Exclusive Interview with Josef Roberts, a director of Burger Fuel Worldwide [BFW.NZ] pre IPO and listing on the NZAX board of the New Zealand Stockmarket.
Burger Fuel IPO
New Zealand's fastest-growing gourmet burger chain BurgerFuel is putting its customers first as it plans to list on the NZAX after raising $15 million with an issue of 15 million shares at $1 each, with a one-for-five option to buy additional shares at the same price in 18-months' time. Minimum subscription is for $1000 worth of shares and options.
Funds raised from the issue will be used to fund the company's national and international growth aspirations, primarily in New Zealand, Australia, Europe and the United States. BurgerFuel currently has 19 outlets in New Zealand and one in Sydney.
This interview was conducted via email.
The Q & A
What exactly is the money raised to be used for?
Primarily securing and constructing new stores and expanding infrastructure to support growth. Although the construction costs of a franchisee owned store are paid for by the franchisee; capital is required to secure leases, make construction commitments and secure prime sites as they become available.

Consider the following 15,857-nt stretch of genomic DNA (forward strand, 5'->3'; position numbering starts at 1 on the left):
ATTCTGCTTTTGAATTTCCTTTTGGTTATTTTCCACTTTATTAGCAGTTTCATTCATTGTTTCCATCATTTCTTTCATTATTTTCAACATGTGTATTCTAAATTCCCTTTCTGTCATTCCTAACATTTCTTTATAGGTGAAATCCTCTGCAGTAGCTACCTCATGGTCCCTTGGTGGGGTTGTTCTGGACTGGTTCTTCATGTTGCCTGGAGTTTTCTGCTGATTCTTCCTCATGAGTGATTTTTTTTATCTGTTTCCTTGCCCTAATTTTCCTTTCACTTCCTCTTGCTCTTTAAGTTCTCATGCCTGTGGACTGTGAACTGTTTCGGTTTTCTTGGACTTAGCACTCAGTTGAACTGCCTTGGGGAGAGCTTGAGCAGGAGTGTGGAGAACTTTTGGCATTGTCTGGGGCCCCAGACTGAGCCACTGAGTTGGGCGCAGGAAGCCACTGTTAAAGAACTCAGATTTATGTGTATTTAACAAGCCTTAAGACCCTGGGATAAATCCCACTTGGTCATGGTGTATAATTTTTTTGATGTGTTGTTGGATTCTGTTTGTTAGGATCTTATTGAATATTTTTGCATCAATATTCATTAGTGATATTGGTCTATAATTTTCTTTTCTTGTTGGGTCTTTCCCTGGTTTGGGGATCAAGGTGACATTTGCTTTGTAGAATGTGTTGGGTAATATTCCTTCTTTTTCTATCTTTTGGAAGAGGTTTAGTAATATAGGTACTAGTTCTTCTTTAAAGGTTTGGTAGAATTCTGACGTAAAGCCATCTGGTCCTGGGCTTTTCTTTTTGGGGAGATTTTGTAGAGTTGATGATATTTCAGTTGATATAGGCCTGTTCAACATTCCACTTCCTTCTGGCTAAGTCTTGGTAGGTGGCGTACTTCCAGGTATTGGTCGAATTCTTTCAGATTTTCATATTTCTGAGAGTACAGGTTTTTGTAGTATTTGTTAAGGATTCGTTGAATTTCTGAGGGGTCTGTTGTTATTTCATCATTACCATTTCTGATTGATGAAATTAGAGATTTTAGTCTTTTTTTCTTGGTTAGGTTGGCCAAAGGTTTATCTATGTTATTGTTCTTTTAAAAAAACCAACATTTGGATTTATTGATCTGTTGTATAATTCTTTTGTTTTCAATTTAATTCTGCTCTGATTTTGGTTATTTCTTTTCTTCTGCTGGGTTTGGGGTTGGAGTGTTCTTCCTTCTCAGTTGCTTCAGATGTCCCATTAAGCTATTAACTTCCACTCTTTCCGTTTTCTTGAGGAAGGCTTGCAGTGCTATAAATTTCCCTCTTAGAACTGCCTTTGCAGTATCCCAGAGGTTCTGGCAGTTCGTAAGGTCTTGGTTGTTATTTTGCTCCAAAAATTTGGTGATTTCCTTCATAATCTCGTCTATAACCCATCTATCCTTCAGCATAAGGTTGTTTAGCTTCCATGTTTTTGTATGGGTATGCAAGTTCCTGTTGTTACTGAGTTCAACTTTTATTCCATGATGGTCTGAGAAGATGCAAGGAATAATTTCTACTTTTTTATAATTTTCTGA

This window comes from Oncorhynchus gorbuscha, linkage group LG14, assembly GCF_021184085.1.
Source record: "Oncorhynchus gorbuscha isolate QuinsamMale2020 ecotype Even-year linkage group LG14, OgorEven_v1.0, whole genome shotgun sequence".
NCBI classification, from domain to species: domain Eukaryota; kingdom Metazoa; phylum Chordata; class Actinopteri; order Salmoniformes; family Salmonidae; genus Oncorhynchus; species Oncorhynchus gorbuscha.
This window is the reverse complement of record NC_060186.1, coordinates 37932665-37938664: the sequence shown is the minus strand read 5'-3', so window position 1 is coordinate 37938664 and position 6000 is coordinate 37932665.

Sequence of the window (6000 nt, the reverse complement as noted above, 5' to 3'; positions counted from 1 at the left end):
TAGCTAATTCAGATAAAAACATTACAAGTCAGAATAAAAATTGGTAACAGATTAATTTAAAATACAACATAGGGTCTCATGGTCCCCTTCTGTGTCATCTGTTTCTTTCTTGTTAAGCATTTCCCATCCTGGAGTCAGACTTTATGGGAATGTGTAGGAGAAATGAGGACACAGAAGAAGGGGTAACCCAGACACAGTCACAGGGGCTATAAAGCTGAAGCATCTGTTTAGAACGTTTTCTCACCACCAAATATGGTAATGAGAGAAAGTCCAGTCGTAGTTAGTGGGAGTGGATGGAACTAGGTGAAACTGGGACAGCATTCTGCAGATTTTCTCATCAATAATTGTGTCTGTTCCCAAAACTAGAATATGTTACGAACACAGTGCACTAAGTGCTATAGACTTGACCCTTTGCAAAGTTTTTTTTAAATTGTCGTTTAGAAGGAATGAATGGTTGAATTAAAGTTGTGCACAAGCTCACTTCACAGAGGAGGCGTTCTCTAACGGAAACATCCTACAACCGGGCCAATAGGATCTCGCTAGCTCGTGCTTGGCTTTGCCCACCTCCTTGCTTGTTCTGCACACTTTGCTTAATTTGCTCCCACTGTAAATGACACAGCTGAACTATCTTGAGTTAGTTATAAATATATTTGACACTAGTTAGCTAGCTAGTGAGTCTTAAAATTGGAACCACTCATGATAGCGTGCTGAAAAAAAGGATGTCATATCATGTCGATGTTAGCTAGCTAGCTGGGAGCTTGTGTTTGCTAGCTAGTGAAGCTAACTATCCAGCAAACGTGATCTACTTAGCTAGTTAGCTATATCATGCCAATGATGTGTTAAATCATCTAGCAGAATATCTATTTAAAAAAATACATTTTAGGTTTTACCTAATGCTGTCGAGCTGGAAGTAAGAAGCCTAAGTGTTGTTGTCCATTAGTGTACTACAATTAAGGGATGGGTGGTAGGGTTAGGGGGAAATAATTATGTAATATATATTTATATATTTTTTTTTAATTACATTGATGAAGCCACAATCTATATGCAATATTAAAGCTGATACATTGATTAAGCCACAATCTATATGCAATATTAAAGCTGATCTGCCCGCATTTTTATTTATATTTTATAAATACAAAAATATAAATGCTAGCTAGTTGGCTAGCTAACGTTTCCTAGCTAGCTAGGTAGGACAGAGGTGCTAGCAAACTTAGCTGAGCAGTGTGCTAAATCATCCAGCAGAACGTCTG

The stores built are then on-sold to franchisees. In this way capital can be recycled. In addition, however, it is possible that BFW could operate some stores until the appropriate franchisees are selected. In this case BFW would collect the revenue from those stores and could also elect to sell those stores on an earnings multiple, as opposed to a set franchise fee – so there are benefits – if a store is held and operated for a period of time by BFW.
Sometimes we have franchisees already signed and no site available and sometimes the other way around. Additional capital allows us to speed up store development by being able to proceed with immediately securing top locations as they become available and even operating them in the short term if necessary. However, we are primarily about franchising; this allows us to achieve much faster growth.